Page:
There was a firefighter's ex-wife, who had just moved in with him again prior to his death. She was one of the more inarticulate clients I met; she sat there looking stunned during our interview. I opened the file and found a photocopy of the note that he evidently had placed in his pocket either before entering the tower or when trapped somewhere inside. It began with his name and the name of his fire company. Then there were several confusing, fragmentary instructions, beginning "Please hold my stuff," and ending with a request, "Please give my love," to the ex-wife and members of his family. I wanted to ask her about the note, the circumstances under which he had written it, where his body was found, and so on; but I understood that in this job there was no scope for the exercise of any gratuitous curiousity. I took the filled-out form up to the manager--not Jenna, but another young woman who always seemed to me to be defensive and hard-edged. She flipped through the file, saw the note, and said, "What's this?" I replied that I had not asked, but that it seemed to be....She put her head down on the desk for a long moment. At Safe Horizons, I saw the managers, even the tough ones, cry more often than the clients. Not Jenna, though, who always stayed cheerful.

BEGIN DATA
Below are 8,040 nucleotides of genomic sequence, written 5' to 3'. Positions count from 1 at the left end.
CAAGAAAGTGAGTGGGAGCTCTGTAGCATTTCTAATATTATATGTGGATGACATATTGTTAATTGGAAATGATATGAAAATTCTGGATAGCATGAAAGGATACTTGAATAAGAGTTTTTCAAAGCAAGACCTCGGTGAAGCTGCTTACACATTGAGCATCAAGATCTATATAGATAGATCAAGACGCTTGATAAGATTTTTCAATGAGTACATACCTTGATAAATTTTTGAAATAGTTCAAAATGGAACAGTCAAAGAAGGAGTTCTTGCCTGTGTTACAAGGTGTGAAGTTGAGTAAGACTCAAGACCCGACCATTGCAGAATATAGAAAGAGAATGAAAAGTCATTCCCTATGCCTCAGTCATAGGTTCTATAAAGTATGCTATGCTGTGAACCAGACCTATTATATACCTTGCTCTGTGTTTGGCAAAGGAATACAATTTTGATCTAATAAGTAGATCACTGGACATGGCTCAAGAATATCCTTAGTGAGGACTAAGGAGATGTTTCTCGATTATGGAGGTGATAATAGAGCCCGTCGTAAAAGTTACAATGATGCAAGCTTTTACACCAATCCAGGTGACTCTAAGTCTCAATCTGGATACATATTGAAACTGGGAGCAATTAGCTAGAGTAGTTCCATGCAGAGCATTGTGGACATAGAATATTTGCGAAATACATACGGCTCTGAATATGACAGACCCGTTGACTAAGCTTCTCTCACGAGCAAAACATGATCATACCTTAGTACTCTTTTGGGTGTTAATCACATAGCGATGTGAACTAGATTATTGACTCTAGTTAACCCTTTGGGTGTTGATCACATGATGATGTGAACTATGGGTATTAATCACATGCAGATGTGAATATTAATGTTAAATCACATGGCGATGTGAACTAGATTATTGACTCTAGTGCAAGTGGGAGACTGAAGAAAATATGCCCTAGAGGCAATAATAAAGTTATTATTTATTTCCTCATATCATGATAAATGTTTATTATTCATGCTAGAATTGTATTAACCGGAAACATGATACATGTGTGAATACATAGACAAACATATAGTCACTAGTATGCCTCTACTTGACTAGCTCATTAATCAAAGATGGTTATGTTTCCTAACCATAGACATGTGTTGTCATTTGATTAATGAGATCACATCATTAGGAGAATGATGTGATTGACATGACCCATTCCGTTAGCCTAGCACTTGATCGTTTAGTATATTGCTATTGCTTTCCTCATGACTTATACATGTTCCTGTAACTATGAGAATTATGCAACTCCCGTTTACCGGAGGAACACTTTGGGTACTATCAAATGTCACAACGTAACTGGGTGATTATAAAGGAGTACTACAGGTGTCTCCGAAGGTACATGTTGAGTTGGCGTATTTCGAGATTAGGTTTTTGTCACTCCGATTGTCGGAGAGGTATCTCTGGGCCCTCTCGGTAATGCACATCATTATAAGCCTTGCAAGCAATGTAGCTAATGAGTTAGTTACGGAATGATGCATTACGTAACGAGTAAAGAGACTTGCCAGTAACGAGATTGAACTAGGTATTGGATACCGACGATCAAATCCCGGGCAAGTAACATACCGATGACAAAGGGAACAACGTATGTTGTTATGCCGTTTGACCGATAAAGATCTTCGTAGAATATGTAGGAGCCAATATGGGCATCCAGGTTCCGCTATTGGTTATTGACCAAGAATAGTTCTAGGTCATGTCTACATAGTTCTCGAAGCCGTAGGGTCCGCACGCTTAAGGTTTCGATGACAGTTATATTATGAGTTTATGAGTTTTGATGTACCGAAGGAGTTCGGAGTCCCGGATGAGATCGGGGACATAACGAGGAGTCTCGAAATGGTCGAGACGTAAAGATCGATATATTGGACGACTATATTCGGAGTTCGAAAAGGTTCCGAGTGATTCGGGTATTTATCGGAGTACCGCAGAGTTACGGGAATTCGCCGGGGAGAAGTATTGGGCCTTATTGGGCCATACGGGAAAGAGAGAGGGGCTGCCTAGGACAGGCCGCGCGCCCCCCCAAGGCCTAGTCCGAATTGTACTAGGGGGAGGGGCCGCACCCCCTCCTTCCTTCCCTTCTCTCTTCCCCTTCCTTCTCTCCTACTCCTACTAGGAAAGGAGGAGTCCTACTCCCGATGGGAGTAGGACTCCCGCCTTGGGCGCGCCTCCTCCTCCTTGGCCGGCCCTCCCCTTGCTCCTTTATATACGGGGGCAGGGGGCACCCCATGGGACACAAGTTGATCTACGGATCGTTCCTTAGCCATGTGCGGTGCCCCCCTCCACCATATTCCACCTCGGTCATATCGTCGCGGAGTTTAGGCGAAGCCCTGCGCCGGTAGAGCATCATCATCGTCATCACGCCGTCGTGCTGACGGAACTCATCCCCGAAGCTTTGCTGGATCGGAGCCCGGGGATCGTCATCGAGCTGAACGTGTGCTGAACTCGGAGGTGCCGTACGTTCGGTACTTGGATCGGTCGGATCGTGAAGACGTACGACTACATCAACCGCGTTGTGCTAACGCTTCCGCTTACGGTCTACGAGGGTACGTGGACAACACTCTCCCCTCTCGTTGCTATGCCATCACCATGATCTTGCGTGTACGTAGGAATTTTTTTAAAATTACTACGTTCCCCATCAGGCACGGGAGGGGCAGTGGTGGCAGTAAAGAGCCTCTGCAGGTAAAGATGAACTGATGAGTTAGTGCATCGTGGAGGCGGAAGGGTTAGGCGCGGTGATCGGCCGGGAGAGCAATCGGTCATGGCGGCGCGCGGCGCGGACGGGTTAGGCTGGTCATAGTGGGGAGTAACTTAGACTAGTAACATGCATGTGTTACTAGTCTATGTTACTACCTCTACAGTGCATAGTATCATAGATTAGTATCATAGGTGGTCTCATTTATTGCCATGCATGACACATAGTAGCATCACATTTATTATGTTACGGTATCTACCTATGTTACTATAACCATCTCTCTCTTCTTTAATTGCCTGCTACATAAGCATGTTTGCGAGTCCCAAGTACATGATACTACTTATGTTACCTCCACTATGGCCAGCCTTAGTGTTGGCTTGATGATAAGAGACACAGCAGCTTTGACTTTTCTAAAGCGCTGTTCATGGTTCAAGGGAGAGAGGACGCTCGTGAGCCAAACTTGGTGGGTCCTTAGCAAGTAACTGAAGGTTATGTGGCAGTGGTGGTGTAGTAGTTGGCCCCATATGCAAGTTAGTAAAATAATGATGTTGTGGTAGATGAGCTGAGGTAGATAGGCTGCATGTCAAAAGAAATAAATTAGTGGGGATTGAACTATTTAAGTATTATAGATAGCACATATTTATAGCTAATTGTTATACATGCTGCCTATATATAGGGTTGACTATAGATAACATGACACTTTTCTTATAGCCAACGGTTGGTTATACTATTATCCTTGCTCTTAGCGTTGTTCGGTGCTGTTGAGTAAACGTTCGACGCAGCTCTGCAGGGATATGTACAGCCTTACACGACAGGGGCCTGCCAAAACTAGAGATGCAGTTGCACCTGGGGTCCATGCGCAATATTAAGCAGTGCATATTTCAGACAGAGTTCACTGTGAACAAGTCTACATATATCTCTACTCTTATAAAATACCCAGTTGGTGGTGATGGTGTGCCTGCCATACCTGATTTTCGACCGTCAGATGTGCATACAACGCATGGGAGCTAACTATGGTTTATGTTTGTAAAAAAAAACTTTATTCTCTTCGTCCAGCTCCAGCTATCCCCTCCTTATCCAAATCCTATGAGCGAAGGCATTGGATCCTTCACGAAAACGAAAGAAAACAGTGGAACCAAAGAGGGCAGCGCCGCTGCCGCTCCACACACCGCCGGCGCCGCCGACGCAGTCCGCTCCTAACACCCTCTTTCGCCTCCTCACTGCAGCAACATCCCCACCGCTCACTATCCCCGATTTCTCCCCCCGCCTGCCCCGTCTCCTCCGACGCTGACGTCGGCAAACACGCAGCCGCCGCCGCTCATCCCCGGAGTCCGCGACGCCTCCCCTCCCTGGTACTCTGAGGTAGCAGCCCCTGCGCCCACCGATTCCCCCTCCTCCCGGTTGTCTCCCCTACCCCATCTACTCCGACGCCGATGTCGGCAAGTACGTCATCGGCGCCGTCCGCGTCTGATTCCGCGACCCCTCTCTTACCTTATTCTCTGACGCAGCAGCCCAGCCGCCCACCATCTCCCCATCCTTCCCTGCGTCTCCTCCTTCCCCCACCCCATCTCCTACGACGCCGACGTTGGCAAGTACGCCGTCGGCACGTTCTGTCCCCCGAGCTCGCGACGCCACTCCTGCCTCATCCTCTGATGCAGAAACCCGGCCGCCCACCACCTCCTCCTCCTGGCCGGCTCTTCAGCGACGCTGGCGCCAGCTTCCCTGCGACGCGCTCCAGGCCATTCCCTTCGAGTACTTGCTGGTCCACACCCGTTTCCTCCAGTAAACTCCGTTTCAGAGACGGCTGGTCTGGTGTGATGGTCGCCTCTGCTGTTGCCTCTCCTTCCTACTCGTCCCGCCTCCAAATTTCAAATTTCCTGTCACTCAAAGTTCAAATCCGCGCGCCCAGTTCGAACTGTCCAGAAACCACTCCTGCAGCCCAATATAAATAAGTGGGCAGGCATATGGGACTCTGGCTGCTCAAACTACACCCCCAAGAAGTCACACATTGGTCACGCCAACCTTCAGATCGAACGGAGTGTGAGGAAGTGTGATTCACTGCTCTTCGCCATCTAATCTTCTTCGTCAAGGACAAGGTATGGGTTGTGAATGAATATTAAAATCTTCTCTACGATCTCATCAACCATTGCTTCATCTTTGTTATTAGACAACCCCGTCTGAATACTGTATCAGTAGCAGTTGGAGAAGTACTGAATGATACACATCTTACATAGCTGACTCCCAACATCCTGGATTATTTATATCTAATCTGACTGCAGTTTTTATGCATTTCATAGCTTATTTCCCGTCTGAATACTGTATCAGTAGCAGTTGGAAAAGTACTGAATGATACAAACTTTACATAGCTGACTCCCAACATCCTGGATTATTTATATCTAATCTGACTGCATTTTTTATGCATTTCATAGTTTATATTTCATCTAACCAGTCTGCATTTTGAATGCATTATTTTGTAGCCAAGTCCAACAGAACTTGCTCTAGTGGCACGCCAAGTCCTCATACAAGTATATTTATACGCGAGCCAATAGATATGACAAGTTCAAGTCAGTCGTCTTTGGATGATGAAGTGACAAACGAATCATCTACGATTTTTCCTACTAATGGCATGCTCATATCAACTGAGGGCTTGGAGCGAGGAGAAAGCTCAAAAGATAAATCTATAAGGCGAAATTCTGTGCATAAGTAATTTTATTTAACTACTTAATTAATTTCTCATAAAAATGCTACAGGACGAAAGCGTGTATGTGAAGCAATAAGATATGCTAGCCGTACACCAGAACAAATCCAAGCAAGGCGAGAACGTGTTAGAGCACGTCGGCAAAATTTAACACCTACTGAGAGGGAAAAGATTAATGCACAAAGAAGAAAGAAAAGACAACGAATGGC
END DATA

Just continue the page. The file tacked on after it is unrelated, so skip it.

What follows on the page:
I fell afoul of another manager immediately, without meaning to. She was one of those people who, out of insecurity, invites you to disagree, though they cannot bear any dissent. Since my shift the prior week, the rules had changed, as they always did. I think the issue was whether I could give someone two checks. I had been allowed to several times before. This manager could simply have told me, "We don't do that any more." Because of her insecure demeanor, and my illusory feeling of being a veteran after several weeks on the job, I went over her head to Jenna, to find out that in fact we didn't do it any more. For the rest of that day, in a stunning exercise of the military-style chickenshit I had already experienced at the Red Cross, that manager rejected every form I brought her two or three times before signing it, asking me to find out the answers to trivial or irrelevant questions, then made me wait on line again when I came back a moment later with the answer. Instead of taking five minutes to get a form approved, it was now taking forty or more. I was very embarrassed for the clients, who must have been startled that an easy process was taking so long. It is difficult enough to endure this kind of nonsense when you are being paid for it, but it is intolerable when you are a volunteer. I nearly quit that day. However, the last time I went up, Jenna was there and signed the form instead of allowing the other manager to send me back again.